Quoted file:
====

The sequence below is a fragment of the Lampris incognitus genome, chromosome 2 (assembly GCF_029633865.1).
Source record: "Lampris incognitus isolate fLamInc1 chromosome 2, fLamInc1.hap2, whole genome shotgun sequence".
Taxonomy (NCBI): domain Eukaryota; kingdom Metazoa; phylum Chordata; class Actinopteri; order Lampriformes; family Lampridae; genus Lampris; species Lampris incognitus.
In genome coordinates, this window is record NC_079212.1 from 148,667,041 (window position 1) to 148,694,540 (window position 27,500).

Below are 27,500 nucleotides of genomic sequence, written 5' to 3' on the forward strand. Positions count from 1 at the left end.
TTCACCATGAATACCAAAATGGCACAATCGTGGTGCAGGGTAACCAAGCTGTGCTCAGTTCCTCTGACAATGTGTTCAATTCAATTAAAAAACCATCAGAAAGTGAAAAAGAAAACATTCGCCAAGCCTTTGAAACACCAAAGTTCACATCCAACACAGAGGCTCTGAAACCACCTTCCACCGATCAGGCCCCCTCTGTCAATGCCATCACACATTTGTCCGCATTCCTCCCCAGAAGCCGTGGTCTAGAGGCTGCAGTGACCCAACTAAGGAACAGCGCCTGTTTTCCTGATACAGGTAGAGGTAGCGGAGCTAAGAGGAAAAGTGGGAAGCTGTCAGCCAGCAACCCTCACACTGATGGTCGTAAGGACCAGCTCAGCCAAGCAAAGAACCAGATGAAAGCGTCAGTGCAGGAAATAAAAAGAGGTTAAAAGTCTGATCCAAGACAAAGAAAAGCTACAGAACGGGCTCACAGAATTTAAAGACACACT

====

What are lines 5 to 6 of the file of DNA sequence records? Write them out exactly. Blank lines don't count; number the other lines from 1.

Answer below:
Below are 27,500 nucleotides of genomic sequence, written 5' to 3' on the forward strand. Positions count from 1 at the left end.
TTCACCATGAATACCAAAATGGCACAATCGTGGTGCAGGGTAACCAAGCTGTGCTCAGTTCCTCTGACAATGTGTTCAATTCAATTAAAAAACCATCAGAAAGTGAAAAAGAAAACATTCGCCAAGCCTTTGAAACACCAAAGTTCACATCCAACACAGAGGCTCTGAAACCACCTTCCACCGATCAGGCCCCCTCTGTCAATGCCATCACACATTTGTCCGCATTCCTCCCCAGAAGCCGTGGTCTAGAGGCTGCAGTGACCCAACTAAGGAACAGCGCCTGTTTTCCTGATACAGGTAGAGGTAGCGGAGCTAAGAGGAAAAGTGGGAAGCTGTCAGCCAGCAACCCTCACACTGATGGTCGTAAGGACCAGCTCAGCCAAGCAAAGAACCAGATGAAAGCGTCAGTGCAGGAAATAAAAAGAGGTTAAAAGTCTGATCCAAGACAAAGAAAAGCTACAGAACGGGCTCACAGAATTTAAAGACACACT